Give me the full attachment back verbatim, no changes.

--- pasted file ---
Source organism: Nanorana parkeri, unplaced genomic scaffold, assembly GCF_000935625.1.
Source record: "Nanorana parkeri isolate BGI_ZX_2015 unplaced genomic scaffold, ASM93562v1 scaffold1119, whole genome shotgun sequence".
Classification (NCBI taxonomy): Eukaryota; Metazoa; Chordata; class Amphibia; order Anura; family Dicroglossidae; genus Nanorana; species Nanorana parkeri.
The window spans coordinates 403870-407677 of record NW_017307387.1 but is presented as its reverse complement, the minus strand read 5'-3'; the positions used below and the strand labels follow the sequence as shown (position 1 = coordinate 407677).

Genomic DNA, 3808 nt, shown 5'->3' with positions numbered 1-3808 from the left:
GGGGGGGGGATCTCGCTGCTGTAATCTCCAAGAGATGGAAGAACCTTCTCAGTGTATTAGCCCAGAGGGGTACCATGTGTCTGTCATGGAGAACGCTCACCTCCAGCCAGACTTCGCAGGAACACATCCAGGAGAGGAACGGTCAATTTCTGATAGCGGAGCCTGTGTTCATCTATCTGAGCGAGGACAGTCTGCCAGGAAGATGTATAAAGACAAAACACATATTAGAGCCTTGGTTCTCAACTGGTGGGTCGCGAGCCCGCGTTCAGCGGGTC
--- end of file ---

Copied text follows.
Source organism: Nanorana parkeri, unplaced genomic scaffold, assembly GCF_000935625.1.
Source record: "Nanorana parkeri isolate BGI_ZX_2015 unplaced genomic scaffold, ASM93562v1 scaffold1119, whole genome shotgun sequence".
Classification (NCBI taxonomy): Eukaryota; Metazoa; Chordata; class Amphibia; order Anura; family Dicroglossidae; genus Nanorana; species Nanorana parkeri.
The window spans coordinates 403870-407677 of record NW_017307387.1 but is presented as its reverse complement, the minus strand read 5'-3'; the positions used below and the strand labels follow the sequence as shown (position 1 = coordinate 407677).

Genomic DNA, 3808 nt, shown 5'->3' with positions numbered 1-3808 from the left:
GGGGGGGGGATCTCGCTGCTGTAATCTCCAAGAGATGGAAGAACCTTCTCAGTGTATTAGCCCAGAGGGGTACCATGTGTCTGTCATGGAGAACGCTCACCTCCAGCCAGACTTCGCAGGAACACATCCAGGAGAGGAACGGTCAATTTCTGATAGCGGAGCCTGTGTTCATCTATCTGAGCGAGGACAGTCTGCCAGGAAGATGTATAAAGACAAAACACATATTAGAGCCTTGGTTCTCAACTGGTGGGTCGCGAGCCCGCGTTCAGCGGGTC